Monkeypox

Monkeypox Vaccines in BRHD

BRHD has a limited supply of monkeypox vaccines. To assist in our planning, we are using this form to gather contact information for people at high risk of exposure who are interested in getting vaccinated. If you are interested in a monkypox vaccine, complete this formYou are not guaranteed a vaccine by filling out this form. However, you will be added to our list to potentially receive a vaccine in the future depending on your risk factors and the available supply. The form is HIPAA compliant, meaning your health information will be protected.

Currently there is not sufficient vaccine available for everyone who meet the criteria for a monkeypox vaccine. If you meet one of these criteria and want to receive a vaccine when it becomes available, please submit your name, phone number and email address on the BRHD interest form, and a BRHD staff member will contact you within 3 business days to provide guidance for next steps. Please note that you will still need to register for an appointment when the opportunity to sign up is made available to you.

If you need assistance filling out this form, or have edits after submission, please contact BRHD at 434-591-1960 (M-F 8AM-4:30PM). Please only complete this survey once.

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What is monkeypox?

Monkeypox, first discovered in 1958, is a disease caused by infection with the monkeypox virus. Cases of monkeypox have been identified in the United States, including Virginia. VDH and BRHD are monitoring the spread closely and will provide updates as they become available.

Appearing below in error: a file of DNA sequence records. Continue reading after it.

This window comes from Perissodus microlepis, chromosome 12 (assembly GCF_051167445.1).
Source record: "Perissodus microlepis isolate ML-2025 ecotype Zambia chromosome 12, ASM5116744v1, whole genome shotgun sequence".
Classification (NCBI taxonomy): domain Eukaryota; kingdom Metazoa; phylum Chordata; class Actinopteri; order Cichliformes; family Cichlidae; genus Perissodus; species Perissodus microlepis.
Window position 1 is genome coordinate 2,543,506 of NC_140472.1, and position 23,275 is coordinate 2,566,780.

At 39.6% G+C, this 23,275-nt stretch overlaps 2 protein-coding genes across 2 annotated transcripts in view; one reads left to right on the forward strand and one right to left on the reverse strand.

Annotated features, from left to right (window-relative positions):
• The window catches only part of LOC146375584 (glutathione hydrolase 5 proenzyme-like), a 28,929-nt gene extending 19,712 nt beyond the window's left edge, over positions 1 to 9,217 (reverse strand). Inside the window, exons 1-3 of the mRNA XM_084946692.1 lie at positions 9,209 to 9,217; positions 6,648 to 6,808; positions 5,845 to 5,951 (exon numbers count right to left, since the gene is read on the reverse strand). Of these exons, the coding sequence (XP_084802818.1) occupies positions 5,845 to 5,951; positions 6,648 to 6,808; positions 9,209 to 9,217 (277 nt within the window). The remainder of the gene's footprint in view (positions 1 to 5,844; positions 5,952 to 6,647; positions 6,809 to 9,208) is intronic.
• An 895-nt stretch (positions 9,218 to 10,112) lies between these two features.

Symptoms of monkeypox can include:

  • Fever
  • Headache
  • Muscle aches and backache
  • Swollen lymph nodes
  • Chills
  • Exhaustion
  • A rash that can look like pimples or blisters that appears on the face, inside the mouth, and on other parts of the body, like the hands, feet, chest, genitals, or anus.

The rash goes through different stages before healing completely. The illness typically lasts 2-4 weeks. Sometimes, people get a rash first, followed by other symptoms. Others only experience a rash.

Monkeypox can spread from person-to-person through:

  • direct contact with the infectious rash, scabs, or body fluids
  • respiratory secretions during prolonged, face-to-face contact, or during intimate physical contact, such as kissing, cuddling, or sex
  • touching items (such as clothing or linens) that previously touched the infectious rash or body fluids
  • pregnant people can spread the virus to their fetus through the placenta

If you suspect you may be infected with or been exposed to monkeypox, call ahead to your medical provider before visiting them in-person.

For more information on monkeypox, visit the CDC website.

For information on monkeypox in Virginia, visit the VDH website or call the VDH hotline at 877-829-4682.